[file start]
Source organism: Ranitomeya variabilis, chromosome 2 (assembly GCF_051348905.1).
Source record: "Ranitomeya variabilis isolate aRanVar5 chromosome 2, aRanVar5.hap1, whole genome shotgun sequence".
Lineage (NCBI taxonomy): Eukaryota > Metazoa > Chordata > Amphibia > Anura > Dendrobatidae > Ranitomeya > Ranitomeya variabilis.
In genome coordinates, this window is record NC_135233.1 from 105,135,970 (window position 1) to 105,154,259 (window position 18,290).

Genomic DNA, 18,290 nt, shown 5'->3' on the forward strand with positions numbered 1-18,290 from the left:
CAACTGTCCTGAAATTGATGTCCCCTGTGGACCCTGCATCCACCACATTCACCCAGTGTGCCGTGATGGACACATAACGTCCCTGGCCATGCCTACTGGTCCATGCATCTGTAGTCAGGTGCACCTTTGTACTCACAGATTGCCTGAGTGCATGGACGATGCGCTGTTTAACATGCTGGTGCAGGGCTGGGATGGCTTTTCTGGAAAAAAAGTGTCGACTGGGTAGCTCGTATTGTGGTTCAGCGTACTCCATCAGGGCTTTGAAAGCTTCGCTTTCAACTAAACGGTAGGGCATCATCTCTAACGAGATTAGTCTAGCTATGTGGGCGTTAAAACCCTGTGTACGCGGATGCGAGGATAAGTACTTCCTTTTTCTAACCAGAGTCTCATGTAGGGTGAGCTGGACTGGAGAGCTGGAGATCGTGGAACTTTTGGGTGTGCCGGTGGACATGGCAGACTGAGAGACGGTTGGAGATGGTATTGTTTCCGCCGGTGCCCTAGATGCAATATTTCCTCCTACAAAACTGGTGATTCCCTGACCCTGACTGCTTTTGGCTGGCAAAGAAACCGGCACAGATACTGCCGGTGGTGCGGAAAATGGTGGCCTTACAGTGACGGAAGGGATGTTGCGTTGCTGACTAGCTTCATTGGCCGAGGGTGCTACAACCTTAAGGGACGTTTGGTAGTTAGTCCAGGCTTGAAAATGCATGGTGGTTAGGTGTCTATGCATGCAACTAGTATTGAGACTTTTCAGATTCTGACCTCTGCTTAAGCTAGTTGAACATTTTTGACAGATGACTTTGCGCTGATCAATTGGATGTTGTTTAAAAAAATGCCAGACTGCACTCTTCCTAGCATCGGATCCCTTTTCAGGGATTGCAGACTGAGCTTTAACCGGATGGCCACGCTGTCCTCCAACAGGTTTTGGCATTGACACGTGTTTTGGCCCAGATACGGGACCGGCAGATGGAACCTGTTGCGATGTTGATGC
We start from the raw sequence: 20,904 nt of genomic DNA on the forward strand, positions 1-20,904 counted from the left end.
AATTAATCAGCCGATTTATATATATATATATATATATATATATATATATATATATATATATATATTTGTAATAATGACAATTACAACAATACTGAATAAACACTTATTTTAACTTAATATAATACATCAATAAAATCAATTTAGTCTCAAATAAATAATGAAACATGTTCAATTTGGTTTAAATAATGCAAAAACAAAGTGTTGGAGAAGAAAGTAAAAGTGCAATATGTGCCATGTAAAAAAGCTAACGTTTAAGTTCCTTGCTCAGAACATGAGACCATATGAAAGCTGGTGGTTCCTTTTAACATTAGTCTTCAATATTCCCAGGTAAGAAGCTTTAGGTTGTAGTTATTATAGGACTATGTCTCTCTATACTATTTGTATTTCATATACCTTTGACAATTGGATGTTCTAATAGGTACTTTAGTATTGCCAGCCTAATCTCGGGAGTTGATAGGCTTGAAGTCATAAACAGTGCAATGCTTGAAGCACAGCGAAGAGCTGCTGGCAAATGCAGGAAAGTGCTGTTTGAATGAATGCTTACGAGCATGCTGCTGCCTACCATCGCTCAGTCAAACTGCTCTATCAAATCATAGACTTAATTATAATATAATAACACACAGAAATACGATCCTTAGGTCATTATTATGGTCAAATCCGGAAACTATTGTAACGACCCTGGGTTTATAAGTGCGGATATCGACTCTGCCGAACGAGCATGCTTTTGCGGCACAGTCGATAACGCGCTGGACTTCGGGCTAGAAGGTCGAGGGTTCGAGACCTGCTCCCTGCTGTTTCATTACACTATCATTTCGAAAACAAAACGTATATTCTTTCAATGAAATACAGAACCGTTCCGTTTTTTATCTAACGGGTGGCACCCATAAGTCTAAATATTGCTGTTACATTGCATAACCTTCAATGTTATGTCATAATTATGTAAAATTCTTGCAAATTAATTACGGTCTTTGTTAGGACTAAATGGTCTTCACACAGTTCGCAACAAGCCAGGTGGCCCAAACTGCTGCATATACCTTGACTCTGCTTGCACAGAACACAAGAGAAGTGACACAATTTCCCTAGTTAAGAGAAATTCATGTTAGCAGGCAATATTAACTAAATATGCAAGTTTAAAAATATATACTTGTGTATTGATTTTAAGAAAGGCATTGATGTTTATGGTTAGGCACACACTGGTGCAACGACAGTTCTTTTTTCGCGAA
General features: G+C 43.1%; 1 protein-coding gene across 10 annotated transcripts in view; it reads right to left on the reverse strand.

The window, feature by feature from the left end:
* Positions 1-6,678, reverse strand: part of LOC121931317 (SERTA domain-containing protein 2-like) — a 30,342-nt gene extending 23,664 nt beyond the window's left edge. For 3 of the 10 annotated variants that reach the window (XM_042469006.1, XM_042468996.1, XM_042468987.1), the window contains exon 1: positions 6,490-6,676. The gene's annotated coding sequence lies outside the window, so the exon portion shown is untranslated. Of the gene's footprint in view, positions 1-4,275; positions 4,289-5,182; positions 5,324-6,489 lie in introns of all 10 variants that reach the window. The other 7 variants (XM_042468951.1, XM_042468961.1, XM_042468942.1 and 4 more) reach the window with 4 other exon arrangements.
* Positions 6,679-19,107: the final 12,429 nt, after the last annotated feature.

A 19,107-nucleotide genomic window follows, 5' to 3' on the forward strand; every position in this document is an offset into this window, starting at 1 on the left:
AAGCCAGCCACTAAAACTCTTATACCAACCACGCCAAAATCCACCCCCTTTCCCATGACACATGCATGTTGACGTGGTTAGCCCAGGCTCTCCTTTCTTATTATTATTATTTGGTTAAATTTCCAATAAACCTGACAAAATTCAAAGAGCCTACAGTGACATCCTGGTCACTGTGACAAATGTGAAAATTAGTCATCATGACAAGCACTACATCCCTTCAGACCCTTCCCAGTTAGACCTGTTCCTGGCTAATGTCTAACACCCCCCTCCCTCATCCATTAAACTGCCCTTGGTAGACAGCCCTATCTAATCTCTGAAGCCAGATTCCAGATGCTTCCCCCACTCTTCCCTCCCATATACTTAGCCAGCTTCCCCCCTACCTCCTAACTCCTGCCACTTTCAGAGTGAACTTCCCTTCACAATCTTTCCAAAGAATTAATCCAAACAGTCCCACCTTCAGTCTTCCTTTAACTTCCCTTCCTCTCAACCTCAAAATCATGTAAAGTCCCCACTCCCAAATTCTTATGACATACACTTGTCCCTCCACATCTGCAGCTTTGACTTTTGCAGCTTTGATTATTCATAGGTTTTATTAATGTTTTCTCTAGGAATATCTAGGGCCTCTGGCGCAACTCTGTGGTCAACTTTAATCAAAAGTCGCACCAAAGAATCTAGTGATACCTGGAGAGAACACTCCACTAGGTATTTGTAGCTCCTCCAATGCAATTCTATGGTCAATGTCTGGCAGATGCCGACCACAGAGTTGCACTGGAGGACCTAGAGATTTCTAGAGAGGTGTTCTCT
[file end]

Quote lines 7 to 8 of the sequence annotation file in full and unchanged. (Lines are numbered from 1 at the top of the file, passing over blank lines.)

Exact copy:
We start from the raw sequence: 20,904 nt of genomic DNA on the forward strand, positions 1-20,904 counted from the left end.
AATTAATCAGCCGATTTATATATATATATATATATATATATATATATATATATATATATATATATTTGTAATAATGACAATTACAACAATACTGAATAAACACTTATTTTAACTTAATATAATACATCAATAAAATCAATTTAGTCTCAAATAAATAATGAAACATGTTCAATTTGGTTTAAATAATGCAAAAACAAAGTGTTGGAGAAGAAAGTAAAAGTGCAATATGTGCCATGTAAAAAAGCTAACGTTTAAGTTCCTTGCTCAGAACATGAGACCATATGAAAGCTGGTGGTTCCTTTTAACATTAGTCTTCAATATTCCCAGGTAAGAAGCTTTAGGTTGTAGTTATTATAGGACTATGTCTCTCTATACTATTTGTATTTCATATACCTTTGACAATTGGATGTTCTAATAGGTACTTTAGTATTGCCAGCCTAATCTCGGGAGTTGATAGGCTTGAAGTCATAAACAGTGCAATGCTTGAAGCACAGCGAAGAGCTGCTGGCAAATGCAGGAAAGTGCTGTTTGAATGAATGCTTACGAGCATGCTGCTGCCTACCATCGCTCAGTCAAACTGCTCTATCAAATCATAGACTTAATTATAATATAATAACACACAGAAATACGATCCTTAGGTCATTATTATGGTCAAATCCGGAAACTATTGTAACGACCCTGGGTTTATAAGTGCGGATATCGACTCTGCCGAACGAGCATGCTTTTGCGGCACAGTCGATAACGCGCTGGACTTCGGGCTAGAAGGTCGAGGGTTCGAGACCTGCTCCCTGCTGTTTCATTACACTATCATTTCGAAAACAAAACGTATATTCTTTCAATGAAATACAGAACCGTTCCGTTTTTTATCTAACGGGTGGCACCCATAAGTCTAAATATTGCTGTTACATTGCATAACCTTCAATGTTATGTCATAATTATGTAAAATTCTTGCAAATTAATTACGGTCTTTGTTAGGACTAAATGGTCTTCACACAGTTCGCAACAAGCCAGGTGGCCCAAACTGCTGCATATACCTTGACTCTGCTTGCACAGAACACAAGAGAAGTGACACAATTTCCCTAGTTAAGAGAAATTCATGTTAGCAGGCAATATTAACTAAATATGCAAGTTTAAAAATATATACTTGTGTATTGATTTTAAGAAAGGCATTGATGTTTATGGTTAGGCACACACTGGTGCAACGACAGTTCTTTTTTCGCGAA